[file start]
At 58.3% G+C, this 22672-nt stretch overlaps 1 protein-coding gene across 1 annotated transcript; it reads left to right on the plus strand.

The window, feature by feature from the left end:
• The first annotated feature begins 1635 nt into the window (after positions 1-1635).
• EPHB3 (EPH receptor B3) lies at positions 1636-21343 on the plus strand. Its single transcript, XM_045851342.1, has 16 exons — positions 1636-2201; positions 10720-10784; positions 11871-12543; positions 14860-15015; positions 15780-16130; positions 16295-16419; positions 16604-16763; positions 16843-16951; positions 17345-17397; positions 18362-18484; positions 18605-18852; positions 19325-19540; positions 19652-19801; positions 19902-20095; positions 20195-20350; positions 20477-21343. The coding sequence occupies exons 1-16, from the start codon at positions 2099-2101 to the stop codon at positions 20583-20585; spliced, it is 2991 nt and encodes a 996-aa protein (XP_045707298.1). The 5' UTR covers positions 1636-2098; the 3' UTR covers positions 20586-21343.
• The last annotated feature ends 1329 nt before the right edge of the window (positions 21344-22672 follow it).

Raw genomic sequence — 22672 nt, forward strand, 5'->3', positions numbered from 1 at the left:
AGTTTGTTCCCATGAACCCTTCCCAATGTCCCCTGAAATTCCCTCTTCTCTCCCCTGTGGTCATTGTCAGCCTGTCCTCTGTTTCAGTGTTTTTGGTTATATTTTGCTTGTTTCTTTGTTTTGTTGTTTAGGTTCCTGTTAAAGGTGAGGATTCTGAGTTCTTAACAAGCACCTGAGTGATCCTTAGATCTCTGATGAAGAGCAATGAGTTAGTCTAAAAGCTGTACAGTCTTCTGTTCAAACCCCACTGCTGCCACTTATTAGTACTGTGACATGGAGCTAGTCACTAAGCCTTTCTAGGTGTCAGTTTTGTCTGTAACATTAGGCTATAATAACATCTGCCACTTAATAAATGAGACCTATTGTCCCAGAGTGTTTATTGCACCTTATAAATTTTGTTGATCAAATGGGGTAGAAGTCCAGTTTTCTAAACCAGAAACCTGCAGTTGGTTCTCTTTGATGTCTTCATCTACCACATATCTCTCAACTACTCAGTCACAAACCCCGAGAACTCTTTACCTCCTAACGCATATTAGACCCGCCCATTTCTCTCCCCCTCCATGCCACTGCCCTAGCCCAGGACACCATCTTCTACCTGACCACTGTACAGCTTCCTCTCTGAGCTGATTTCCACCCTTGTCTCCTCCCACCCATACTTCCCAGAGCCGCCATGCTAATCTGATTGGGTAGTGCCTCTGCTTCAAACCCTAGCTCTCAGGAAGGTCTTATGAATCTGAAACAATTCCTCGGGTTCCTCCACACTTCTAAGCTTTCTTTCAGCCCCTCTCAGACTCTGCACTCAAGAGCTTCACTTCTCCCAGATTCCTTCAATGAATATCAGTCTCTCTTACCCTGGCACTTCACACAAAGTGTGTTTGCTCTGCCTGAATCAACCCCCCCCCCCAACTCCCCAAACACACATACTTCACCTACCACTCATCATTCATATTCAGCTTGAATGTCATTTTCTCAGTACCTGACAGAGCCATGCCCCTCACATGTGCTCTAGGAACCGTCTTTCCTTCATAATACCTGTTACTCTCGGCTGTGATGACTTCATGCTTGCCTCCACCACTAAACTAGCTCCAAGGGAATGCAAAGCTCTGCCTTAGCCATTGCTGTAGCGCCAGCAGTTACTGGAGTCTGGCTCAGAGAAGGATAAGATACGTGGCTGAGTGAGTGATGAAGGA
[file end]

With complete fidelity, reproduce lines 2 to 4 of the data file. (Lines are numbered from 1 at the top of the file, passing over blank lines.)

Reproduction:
The window, feature by feature from the left end:
• The first annotated feature begins 1635 nt into the window (after positions 1-1635).
• EPHB3 (EPH receptor B3) lies at positions 1636-21343 on the plus strand. Its single transcript, XM_045851342.1, has 16 exons — positions 1636-2201; positions 10720-10784; positions 11871-12543; positions 14860-15015; positions 15780-16130; positions 16295-16419; positions 16604-16763; positions 16843-16951; positions 17345-17397; positions 18362-18484; positions 18605-18852; positions 19325-19540; positions 19652-19801; positions 19902-20095; positions 20195-20350; positions 20477-21343. The coding sequence occupies exons 1-16, from the start codon at positions 2099-2101 to the stop codon at positions 20583-20585; spliced, it is 2991 nt and encodes a 996-aa protein (XP_045707298.1). The 5' UTR covers positions 1636-2098; the 3' UTR covers positions 20586-21343.